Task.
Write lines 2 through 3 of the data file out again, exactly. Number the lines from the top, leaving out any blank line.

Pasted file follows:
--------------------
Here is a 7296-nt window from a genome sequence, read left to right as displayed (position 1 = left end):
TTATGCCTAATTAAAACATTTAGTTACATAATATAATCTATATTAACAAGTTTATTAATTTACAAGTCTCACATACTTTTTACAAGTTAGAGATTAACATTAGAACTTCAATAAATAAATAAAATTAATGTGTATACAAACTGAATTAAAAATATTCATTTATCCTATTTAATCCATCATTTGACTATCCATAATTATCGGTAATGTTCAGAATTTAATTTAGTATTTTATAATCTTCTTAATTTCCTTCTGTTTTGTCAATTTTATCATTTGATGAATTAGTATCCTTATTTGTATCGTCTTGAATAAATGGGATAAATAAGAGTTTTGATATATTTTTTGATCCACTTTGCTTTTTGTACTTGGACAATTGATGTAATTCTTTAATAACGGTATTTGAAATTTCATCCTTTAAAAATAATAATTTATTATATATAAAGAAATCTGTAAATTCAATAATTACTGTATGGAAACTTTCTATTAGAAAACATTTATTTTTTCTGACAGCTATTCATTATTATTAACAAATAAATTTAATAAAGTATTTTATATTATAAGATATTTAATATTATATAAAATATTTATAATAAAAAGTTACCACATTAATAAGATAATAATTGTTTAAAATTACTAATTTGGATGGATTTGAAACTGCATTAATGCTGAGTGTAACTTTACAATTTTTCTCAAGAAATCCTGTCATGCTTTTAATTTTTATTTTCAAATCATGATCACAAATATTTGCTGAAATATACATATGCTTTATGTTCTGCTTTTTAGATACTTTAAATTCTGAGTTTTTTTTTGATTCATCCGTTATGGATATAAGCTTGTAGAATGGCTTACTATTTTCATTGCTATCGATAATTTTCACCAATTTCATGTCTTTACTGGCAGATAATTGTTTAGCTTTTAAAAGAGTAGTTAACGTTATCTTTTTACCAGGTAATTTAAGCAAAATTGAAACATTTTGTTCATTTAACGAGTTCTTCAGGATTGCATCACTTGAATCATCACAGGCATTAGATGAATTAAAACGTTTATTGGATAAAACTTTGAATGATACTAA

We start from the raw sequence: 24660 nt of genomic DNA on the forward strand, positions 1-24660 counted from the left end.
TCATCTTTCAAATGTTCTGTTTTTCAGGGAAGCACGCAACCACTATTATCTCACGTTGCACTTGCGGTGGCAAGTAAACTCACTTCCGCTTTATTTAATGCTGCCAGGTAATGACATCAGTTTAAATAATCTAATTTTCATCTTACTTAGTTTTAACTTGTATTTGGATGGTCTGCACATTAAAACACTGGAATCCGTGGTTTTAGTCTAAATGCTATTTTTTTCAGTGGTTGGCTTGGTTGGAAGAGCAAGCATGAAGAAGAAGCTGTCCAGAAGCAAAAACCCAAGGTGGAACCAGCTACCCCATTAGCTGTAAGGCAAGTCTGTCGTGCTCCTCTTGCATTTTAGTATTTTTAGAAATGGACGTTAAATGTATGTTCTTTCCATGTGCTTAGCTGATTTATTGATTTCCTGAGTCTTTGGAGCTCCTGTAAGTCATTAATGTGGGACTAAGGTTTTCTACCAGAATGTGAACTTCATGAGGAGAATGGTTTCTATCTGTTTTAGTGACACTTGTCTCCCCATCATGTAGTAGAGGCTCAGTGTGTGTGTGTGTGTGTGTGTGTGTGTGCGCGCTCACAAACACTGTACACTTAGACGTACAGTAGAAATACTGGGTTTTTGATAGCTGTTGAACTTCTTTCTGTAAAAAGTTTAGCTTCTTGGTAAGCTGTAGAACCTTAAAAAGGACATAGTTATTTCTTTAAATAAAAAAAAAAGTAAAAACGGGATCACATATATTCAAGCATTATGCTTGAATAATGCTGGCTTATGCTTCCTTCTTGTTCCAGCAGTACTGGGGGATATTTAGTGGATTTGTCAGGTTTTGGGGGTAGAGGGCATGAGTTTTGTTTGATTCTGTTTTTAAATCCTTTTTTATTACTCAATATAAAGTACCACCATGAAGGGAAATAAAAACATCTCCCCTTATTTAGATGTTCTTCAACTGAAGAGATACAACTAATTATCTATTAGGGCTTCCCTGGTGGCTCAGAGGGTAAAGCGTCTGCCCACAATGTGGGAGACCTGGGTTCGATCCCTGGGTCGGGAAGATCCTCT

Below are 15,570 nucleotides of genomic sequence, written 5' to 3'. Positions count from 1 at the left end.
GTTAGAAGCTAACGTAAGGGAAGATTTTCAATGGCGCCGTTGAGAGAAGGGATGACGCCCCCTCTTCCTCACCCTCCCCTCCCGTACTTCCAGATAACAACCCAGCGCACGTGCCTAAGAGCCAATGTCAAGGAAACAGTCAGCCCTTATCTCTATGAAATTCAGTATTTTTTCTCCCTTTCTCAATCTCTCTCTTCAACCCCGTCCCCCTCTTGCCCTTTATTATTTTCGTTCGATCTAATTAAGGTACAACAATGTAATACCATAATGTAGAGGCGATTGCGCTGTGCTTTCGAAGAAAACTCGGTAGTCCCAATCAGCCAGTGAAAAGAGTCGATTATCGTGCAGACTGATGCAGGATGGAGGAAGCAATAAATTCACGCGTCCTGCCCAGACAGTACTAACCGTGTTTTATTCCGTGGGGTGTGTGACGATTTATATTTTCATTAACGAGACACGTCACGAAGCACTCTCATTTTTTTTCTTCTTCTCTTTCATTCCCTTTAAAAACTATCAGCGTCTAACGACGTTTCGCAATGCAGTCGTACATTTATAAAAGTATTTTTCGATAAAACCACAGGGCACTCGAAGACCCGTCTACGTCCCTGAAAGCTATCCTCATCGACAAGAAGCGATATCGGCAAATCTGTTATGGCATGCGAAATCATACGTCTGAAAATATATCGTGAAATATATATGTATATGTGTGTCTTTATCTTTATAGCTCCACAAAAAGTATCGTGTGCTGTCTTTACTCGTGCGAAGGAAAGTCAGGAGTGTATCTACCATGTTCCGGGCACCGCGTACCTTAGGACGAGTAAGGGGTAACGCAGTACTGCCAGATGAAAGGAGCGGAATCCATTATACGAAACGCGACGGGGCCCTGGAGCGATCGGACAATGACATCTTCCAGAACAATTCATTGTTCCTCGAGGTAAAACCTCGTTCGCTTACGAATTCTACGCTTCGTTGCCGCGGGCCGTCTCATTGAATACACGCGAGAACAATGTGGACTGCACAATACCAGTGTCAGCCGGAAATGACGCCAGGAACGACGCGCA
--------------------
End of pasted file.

TTATGCCTAATTAAAACATTTAGTTACATAATATAATCTATATTAACAAGTTTATTAATTTACAAGTCTCACATACTTTTTACAAGTTAGAGATTAACATTAGAACTTCAATAAATAAATAAAATTAATGTGTATACAAACTGAATTAAAAATATTCATTTATCCTATTTAATCCATCATTTGACTATCCATAATTATCGGTAATGTTCAGAATTTAATTTAGTATTTTATAATCTTCTTAATTTCCTTCTGTTTTGTCAATTTTATCATTTGATGAATTAGTATCCTTATTTGTATCGTCTTGAATAAATGGGATAAATAAGAGTTTTGATATATTTTTTGATCCACTTTGCTTTTTGTACTTGGACAATTGATGTAATTCTTTAATAACGGTATTTGAAATTTCATCCTTTAAAAATAATAATTTATTATATATAAAGAAATCTGTAAATTCAATAATTACTGTATGGAAACTTTCTATTAGAAAACATTTATTTTTTCTGACAGCTATTCATTATTATTAACAAATAAATTTAATAAAGTATTTTATATTATAAGATATTTAATATTATATAAAATATTTATAATAAAAAGTTACCACATTAATAAGATAATAATTGTTTAAAATTACTAATTTGGATGGATTTGAAACTGCATTAATGCTGAGTGTAACTTTACAATTTTTCTCAAGAAATCCTGTCATGCTTTTAATTTTTATTTTCAAATCATGATCACAAATATTTGCTGAAATATACATATGCTTTATGTTCTGCTTTTTAGATACTTTAAATTCTGAGTTTTTTTTTGATTCATCCGTTATGGATATAAGCTTGTAGAATGGCTTACTATTTTCATTGCTATCGATAATTTTCACCAATTTCATGTCTTTACTGGCAGATAATTGTTTAGCTTTTAAAAGAGTAGTTAACGTTATCTTTTTACCAGGTAATTTAAGCAAAATTGAAACATTTTGTTCATTTAACGAGTTCTTCAGGATTGCATCACTTGAATCATCACAGGCATTAGATGAATTAAAACGTTTATTGGATAAAACTTTGAATGATACTAA

We start from the raw sequence: 24660 nt of genomic DNA on the forward strand, positions 1-24660 counted from the left end.